Breeder and grower partnership allows to grow and improve leafy greens strategically

Amr Bassiouny knows what he is talking about when it comes to hydroponics. Currently, he’s Project Manager for AlGhanim Agriculture Group, but his career goes way back: “I started in the industry ten years ago, and I built the first hydroponic leafy greens farm in Egypt,” he told the audience at the GreenTech Vision Stage, during the session ‘Growing for consumer needs’ hosted by Rijk Zwaan.

Minimizing risk
When he moved to high-tech indoor agriculture, Amr says he’s always looked to minimize risks: “There’s always the risk of climate, risk of pests, all the environmental factors that you can’t control. At that point, I started working with AlGhanim Agriculture Group to get a really high-tech system where we can control all of these factors. We were working with Dutch technology and just finished building a 2.5-hectare farm, which is fully robotic up until harvest. So you basically put the seeds in the machine and let it run.”

Egyptian market trends
The majority of leafy greens grown in the new greenhouse will be exported, but Amr is still in a good position to shed light on the Egyptian market. “It’s been trending towards more environmentally-friendly types of growing and healthier eating options, which is why they’ve been moving into other types of leafy greens, like kale and chard, which were relatively unknown ten years ago.”

Friendly R&D
Amr continues to talk about the partnership with Rijk Zwaan, which also goes back ten years. “We’ve purchased seeds from a lot of companies, but with Rijk Zwaan, we’ve really worked together to continually improve the varieties of leafy greens. There was always a back-and-forth of very friendly R&D. It’s really just a partnership; it’s very different than just buying seeds.”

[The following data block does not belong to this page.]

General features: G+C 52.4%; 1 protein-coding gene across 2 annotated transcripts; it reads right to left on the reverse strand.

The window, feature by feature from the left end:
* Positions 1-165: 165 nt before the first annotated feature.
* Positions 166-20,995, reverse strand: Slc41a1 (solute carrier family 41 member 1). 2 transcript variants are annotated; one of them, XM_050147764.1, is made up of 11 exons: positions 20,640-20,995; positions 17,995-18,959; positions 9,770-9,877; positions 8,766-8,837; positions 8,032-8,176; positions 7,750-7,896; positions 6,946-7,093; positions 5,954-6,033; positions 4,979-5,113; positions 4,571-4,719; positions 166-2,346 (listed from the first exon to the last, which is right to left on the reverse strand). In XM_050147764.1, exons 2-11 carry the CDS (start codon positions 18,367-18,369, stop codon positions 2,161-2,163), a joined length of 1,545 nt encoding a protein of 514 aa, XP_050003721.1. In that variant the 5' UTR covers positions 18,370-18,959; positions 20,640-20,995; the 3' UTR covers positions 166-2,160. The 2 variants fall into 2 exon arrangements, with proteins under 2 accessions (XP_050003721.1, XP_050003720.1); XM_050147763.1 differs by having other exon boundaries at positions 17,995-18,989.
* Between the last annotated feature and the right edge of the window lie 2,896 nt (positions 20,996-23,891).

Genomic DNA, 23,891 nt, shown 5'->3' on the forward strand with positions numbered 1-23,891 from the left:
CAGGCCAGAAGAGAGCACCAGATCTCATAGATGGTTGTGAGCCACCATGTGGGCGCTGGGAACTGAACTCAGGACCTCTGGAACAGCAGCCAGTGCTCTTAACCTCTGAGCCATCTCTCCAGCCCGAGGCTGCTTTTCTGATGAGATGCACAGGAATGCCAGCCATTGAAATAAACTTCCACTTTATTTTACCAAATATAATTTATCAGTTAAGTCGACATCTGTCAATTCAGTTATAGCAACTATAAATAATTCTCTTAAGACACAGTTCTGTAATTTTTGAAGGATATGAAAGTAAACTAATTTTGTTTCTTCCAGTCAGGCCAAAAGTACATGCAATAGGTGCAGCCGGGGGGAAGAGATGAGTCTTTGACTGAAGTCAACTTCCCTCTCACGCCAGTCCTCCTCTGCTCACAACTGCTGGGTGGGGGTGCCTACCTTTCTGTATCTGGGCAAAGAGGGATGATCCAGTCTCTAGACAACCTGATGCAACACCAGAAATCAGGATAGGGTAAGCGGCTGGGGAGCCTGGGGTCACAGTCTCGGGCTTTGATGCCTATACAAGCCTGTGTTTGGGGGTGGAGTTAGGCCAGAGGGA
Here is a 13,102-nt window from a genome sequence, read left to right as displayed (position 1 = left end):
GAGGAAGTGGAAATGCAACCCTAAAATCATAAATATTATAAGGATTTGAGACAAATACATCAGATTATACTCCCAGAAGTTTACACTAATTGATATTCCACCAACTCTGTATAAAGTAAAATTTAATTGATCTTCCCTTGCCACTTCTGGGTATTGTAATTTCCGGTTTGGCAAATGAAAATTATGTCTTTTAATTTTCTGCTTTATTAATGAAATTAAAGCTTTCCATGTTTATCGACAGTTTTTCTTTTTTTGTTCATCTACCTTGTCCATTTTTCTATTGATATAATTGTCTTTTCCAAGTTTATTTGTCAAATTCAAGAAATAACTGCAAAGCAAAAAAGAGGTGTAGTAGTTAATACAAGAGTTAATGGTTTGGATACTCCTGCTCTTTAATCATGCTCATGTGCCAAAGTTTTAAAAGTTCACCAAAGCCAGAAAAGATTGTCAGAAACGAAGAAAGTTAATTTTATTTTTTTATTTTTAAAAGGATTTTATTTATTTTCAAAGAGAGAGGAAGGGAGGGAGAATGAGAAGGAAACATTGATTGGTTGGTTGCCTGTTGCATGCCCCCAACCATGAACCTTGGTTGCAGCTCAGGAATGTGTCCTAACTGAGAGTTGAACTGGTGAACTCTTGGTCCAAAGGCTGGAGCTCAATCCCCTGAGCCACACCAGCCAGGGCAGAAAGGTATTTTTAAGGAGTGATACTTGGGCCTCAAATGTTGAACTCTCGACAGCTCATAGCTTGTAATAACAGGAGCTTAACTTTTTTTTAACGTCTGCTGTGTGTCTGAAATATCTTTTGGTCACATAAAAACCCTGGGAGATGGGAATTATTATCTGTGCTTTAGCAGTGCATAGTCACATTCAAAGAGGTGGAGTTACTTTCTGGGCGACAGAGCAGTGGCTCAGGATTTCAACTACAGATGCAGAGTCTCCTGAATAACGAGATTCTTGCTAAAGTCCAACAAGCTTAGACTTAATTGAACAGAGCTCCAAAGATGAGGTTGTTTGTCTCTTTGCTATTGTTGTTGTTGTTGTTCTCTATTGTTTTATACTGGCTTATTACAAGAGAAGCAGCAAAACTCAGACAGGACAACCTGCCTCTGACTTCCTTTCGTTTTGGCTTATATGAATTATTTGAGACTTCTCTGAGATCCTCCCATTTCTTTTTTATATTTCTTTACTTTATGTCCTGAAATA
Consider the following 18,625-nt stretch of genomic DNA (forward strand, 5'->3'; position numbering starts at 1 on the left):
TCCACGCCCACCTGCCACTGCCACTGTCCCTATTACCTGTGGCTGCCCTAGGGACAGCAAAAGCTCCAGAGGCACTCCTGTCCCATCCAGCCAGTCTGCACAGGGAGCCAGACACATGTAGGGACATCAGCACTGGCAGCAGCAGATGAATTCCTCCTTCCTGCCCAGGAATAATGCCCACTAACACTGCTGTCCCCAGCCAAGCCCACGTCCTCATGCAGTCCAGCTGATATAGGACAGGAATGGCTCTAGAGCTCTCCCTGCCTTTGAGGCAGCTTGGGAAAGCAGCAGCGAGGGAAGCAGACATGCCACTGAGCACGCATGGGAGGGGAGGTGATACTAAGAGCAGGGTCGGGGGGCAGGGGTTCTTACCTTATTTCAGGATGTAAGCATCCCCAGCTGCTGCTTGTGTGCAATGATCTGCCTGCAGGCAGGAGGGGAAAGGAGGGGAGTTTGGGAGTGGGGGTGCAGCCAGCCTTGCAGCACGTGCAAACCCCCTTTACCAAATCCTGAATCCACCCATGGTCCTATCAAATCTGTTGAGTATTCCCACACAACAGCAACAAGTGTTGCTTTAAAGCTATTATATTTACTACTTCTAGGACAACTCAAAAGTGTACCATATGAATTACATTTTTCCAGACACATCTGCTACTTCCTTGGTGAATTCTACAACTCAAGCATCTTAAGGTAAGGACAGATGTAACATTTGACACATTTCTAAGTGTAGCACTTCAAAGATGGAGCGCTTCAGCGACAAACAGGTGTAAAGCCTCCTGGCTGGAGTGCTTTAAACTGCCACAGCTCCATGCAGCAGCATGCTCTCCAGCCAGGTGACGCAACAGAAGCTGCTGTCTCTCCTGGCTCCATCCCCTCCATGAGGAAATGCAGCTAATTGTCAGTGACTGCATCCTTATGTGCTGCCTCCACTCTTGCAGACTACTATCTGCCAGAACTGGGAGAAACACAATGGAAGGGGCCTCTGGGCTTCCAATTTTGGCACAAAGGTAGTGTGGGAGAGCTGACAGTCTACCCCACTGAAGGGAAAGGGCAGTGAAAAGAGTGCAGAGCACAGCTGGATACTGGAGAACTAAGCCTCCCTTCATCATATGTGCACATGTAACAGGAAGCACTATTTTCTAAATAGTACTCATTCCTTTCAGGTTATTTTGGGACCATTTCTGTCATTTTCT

The support from Rijk Zwaan goes beyond just the vegetable seeds, as Shuang Fan, Account Manager Horticultural Projects at the company, explains. “My job is to help partners or clients, like Amr, when they want to start a new business or projects, to help them from the very beginning to make the right decisions for the aspects that we have expertise in. With our experience, we want to help those growers make as few mistakes as possible and choose the right systems and solutions.”

Seeds and services
Partnering with Rijk Zwaan on a project means access to seeds and services, Shuang goes on to explain. “Services always come together with the seeds. We work together with the grower to help them develop the market together. We also see what the demand from the market is, and then we can give this information to the grower or the investor to stimulate them to follow the trends.”

Consumer research
One way in which Rijk Zwaan supports their partners is through consumer research, as Jan Doldersum, the company’s Manager Chain & Retail, explains. “We do a lot of sensory research with our varieties, especially the fruit crops, but also the leafy greens to get the crunchy texture right. We work with sensory panels, taste panels, both in-house and with external agencies, in multiple countries.”

Another way to understand the market is with the Retail Centre in Berlin. Jan: “That helps us to understand the path to purchase. Apart from taste, what are the typical consumption behaviors of consumers? We have an eye-tracking glass, and we can follow that with cameras: how long do they look at a certain product? Do they look first at the product or at the price? Afterwards, we have a one-on-one debrief conversation to find out why they’re taking those decisions.”

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